People often wonder about the history of historic preservation and how it began in the United States. Let’s delve into a brief history of the preservation movement that brought us into the current preservation movement of the 21st century.
Two of the earliest historic preservation efforts in the United States were Washington’s Headquarters in Newburgh, New York (1850) and George Washington’s Mount Vernon (1858, image below).
The first statewide historic preservation group, Preservation Virginia, was founded in 1889 in Richmond and was formerly known as the Association for the Preservation of Virginia Antiquities.
Early preservation efforts had a specific ideological motivation: Saving the city’s remainingcolonial-eraa structures for educational purposes.
In the late 1800s and early 1900s, just after the 100th anniversary of American independence, many Americans shared a growing interest in the beginnings of the country. This rise of nationalism is best represented by the efforts of the National Society of Colonial Dames and its sister organization, the Daughters of the American Revolution (DAR).
Perhaps one of the strongest movements of these organizations occurred in Charleston, South Carolina, where the local chapters took up the charge of stimulating interest and pride in the nation through the preservation of the city’s earliest buildings. In 1902 the Colonial Dames acquired the pre-revolutionary Powder Magazine, one of the oldest remaining structures associated with the original walled city of Charleston from 1680. Meanwhile, the DAR acquired the Old Exchange Building, the last public building built by the British government in all of the colonies and one of the city’s most prominent buildings.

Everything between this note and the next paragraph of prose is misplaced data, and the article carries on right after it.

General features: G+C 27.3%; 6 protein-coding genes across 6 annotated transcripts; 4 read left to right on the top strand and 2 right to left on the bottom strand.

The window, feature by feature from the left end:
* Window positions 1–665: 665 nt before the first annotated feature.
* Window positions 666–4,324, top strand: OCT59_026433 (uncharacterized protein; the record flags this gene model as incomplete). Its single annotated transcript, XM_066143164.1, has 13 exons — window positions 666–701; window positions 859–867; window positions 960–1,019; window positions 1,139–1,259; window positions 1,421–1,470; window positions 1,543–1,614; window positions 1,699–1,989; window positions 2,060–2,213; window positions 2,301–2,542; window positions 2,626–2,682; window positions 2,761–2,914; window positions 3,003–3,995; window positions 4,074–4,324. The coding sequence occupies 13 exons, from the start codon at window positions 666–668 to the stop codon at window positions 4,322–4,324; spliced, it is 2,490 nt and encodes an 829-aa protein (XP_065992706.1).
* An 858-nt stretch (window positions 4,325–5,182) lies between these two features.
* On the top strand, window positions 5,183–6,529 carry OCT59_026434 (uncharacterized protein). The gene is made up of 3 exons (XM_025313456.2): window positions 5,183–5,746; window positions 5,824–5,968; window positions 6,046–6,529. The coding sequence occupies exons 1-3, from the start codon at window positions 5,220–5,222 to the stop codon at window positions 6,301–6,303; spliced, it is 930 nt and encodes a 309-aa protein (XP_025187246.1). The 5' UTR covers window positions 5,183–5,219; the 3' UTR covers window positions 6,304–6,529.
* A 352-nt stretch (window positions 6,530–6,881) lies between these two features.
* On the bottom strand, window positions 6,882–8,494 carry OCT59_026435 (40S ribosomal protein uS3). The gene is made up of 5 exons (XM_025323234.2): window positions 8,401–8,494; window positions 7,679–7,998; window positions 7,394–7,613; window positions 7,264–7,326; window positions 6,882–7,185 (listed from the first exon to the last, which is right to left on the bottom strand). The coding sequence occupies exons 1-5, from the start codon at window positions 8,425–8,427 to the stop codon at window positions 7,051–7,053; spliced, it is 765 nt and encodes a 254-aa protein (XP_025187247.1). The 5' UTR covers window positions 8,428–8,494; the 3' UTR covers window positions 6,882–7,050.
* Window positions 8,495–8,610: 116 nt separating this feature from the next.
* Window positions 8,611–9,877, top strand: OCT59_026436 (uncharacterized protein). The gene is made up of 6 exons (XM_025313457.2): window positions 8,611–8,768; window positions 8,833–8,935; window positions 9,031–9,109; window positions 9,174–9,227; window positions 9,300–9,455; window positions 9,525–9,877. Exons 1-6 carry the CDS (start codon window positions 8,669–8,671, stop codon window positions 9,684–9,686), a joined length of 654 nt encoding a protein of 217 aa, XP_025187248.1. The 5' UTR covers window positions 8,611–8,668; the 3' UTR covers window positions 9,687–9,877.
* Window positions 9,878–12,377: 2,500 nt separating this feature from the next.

The motivation in both cases was the same: to acquire and preserve those buildings associated with past events which would physically reflect Charleston’s contribution to the development of the nation.
The Antiquities Act of 1906 passed by the United States Congress and was signed into law by Theodore Roosevelt on June 8, 1906. This law gives the President of the United States the authority to, by presidential proclamation, create national monuments from federal lands to protect significant natural, cultural, or scientific features.
The Antiquities Act was intended to allow the President to set aside certain valuable public natural areas as park and conservation land. The 1906 act stated that it was intended for: “… the protection of objects of historic and scientific interest.” These areas are given the title of “National Monuments.” It also allows the President to reserve or accept private lands for that purpose. The aim is to protect all historic and prehistoric sites on United States federal lands and to prohibit excavation or destruction of these antiquities. With this act, this can be done much more quickly than going through the Congressional process of creating a National Park. The Act states that areas of the monuments are to be confined to the smallest area compatible with the proper care and management of the objects to be protected.